Ferns Aftercare Advice
Ferns make a striking addition to your garden. Ferns require little care once they're established. Carefully choose your site and soil. Here's a guide to give your ferns a healthy growth start.
Sun exposure: Full Sun to Semi-shade to Shade
Please check your fern variety for the exact sun needs. Some ferns can handle shade, but others prefer a sunnier site.
Soil: organic, well-drained soil
Ferns appreciate porous, organic soil. Enrich your soil by working in organic matter such as compost, pine bark or perlite. Make sure the soil is moist and well-drained. Avoid root rot with good drainage.
Water needs: Medium
Ferns require regular watering and love a humid soil, without getting water-logged. Keep the soil moist by a layer of mulch. Some ferns prefer the soil to dry out slightly between waterings, but be aware that no ferns like completely dried-out soils.
How to take care of Ferns
Ferns are suitable in hanging baskets and as groundcovers and add a tropical touch to your garden. Ferns require little care as long as the ground is moist. The best time to plant ferns is in early spring, after the last frost.
To grow outdoor ferns in pots or the garden, you want to be sure to meet their natural requirements. Most ferns thrive best in partial to full shade conditions. We recommend choosing a shady location in your garden.
Whether you’re planting ferns directly in the ground or a hanging basket, you should prepare the soil. Ferns like to be planted in moist, slightly acidic soil. In their natural environment, most ferns grow in humid forests. It’s essential to provide ferns with continuously moist soil. Only when ferns become fully grown they can handle some drought. Cover the earth with a two-inch layer of organic mulch such as pine bark or leaf mould. This will maintain the moisture and keep the temperature cool and suppress weed growth.
If you’re planting a fern directly in the ground, pick a site that’s in the shade and kept moist at any time. Dig a hole as deep as the fern’s root ball and twice as wide—space ferns at least two feet apart from each other.
If you’re planting ferns into containers, make sure you pick a container that’s no deeper than 15 centimetres. Shallow containers keep the soil moist. Choose a container that’s large enough to provide the fern’s rootball with enough growing space, but not too large, because it will be hard to maintain the moisture level that your fern needs.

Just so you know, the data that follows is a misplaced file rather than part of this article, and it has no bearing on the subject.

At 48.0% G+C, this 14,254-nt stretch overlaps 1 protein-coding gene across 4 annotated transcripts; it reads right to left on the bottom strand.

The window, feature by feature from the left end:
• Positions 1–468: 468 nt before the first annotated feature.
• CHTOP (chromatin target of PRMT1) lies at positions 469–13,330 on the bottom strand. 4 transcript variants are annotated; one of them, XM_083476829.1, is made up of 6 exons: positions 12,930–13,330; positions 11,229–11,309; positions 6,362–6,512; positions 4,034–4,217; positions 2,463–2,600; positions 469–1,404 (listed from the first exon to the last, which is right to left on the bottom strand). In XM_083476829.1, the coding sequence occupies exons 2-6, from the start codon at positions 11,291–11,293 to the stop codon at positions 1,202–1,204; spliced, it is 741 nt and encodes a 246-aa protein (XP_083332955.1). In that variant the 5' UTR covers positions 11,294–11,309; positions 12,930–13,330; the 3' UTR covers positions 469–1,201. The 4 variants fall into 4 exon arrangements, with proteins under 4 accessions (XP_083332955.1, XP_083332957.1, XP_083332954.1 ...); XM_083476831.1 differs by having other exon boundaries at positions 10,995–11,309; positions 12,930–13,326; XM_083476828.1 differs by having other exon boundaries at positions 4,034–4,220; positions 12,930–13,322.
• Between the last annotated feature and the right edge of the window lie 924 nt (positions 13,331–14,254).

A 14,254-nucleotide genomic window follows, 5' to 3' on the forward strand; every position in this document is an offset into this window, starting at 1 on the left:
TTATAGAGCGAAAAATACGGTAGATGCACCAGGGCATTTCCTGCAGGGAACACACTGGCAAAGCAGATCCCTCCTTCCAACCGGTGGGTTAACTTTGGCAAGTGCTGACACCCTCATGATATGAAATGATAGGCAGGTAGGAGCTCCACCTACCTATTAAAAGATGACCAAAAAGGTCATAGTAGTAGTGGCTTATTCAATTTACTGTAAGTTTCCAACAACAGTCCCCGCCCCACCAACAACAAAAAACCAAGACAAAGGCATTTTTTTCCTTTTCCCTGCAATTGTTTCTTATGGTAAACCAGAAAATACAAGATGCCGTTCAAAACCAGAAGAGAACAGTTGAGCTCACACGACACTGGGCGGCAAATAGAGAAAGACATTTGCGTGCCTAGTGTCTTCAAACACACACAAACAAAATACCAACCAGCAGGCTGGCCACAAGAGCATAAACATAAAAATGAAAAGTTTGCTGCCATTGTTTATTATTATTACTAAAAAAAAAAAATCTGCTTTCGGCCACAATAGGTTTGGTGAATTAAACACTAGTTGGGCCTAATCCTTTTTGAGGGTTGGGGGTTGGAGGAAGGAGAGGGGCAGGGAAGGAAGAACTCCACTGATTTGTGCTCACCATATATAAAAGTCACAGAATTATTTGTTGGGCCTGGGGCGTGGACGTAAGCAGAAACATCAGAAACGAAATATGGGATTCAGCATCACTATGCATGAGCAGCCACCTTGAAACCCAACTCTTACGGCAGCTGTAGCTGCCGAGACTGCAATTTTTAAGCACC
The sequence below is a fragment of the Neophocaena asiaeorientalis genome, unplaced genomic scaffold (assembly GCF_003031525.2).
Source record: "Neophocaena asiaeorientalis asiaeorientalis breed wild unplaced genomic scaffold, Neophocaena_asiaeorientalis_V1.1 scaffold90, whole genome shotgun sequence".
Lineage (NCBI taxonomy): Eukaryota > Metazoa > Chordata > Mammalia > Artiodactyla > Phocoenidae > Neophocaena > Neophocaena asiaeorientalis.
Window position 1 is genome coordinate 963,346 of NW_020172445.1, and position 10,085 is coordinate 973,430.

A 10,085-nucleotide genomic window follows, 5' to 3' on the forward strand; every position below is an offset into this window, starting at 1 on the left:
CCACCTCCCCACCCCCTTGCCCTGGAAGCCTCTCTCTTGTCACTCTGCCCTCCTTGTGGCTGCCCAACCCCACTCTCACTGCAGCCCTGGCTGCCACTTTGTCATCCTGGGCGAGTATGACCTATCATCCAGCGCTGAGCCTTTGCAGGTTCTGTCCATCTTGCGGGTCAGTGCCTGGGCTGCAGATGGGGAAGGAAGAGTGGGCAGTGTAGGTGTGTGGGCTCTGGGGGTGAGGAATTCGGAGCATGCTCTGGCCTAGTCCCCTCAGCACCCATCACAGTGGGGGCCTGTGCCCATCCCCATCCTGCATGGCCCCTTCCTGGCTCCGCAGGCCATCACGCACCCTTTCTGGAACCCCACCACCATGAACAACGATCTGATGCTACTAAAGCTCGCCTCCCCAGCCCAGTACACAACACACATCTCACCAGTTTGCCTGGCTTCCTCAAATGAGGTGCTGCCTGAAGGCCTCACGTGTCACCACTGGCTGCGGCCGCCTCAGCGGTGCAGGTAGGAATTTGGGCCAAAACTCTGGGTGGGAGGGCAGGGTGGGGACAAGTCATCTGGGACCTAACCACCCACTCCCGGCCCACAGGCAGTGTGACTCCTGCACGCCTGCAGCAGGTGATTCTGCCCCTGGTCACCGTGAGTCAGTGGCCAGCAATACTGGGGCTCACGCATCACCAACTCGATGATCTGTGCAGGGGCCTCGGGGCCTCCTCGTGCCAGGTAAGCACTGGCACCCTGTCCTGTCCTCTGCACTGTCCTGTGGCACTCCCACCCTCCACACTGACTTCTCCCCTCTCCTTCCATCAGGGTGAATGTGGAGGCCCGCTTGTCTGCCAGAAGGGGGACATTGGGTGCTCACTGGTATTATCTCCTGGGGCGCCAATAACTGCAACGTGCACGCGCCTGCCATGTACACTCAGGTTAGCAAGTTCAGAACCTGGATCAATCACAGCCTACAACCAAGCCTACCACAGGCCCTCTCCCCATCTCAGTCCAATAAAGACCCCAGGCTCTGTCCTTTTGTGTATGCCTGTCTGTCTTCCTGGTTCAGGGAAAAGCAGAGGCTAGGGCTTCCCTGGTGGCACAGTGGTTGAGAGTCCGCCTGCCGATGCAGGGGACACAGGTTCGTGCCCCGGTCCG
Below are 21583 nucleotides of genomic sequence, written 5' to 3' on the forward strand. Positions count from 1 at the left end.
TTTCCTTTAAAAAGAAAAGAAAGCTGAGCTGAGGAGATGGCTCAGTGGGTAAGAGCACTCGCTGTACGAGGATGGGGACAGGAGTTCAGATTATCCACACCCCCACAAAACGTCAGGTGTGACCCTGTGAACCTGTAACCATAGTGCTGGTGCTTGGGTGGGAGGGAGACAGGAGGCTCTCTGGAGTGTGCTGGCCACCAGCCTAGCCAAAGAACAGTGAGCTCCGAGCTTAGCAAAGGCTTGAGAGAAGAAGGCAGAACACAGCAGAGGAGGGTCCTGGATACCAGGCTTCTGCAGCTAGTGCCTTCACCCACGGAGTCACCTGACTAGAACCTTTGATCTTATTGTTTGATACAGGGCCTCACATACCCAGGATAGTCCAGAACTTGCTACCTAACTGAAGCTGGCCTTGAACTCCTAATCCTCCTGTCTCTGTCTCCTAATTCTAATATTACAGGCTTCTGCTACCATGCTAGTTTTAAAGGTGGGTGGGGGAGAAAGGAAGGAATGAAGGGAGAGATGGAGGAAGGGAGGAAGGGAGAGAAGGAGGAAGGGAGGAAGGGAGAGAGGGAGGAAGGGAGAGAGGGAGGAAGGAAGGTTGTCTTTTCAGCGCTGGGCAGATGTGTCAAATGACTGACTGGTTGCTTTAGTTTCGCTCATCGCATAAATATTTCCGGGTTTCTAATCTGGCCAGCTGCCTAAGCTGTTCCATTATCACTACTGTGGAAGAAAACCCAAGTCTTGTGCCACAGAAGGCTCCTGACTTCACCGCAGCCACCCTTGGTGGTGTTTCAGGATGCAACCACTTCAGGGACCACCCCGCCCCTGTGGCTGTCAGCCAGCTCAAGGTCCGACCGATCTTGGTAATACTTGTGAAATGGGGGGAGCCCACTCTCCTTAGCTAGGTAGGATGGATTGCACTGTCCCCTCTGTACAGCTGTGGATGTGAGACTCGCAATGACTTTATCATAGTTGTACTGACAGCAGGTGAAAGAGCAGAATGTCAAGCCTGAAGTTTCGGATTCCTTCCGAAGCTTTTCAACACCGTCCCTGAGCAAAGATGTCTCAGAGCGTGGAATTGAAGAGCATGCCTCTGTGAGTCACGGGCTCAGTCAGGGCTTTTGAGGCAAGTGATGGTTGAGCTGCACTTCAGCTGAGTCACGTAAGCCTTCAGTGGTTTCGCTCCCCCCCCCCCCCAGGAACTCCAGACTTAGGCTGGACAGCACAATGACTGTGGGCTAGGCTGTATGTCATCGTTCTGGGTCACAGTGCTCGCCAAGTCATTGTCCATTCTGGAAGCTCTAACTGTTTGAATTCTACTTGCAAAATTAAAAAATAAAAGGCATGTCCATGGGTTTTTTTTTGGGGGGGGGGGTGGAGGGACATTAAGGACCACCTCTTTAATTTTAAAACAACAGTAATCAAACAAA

Ferns require moist soil at any time. If nature doesn’t furnish enough rain weekly, watering is necessary to maintain growth. Especially during the first growing season, humid soil is essential. Avoid the earth from drying out without the ground becoming soggy. As long as the soil is well-drained, wet roots won’t happen.
Spread a few inches of organic compost on the soil’s surface to enrich the ground. This will help jumpstart your fern’s growth. Many ferns don’t need fertilizer, but you can try using a slow-release fertilizer in spring if you want to increase growth.
Different fern species need other pruning, but most of all, you can prune ferns in early spring before new growth begins. Trim your fern into the shape of your choice by trimming around the edges. Cut back old foliage and dead branches—shear off the dead fronds near the crown to make your plant healthier and prettier. Avoid pruning right before winter, considering your fern won’t survive the cold.
Pests and Diseases ferns
Luckily, ferns aren’t bothered much by pests and diseases compared to most other garden plants. Harm can be done to your fern’s beloved feathery leaves is by snails, slugs and caterpillars. To deter them, try creating a barrier of sharp gravel around your ferns using, e.g. crushed eggshells.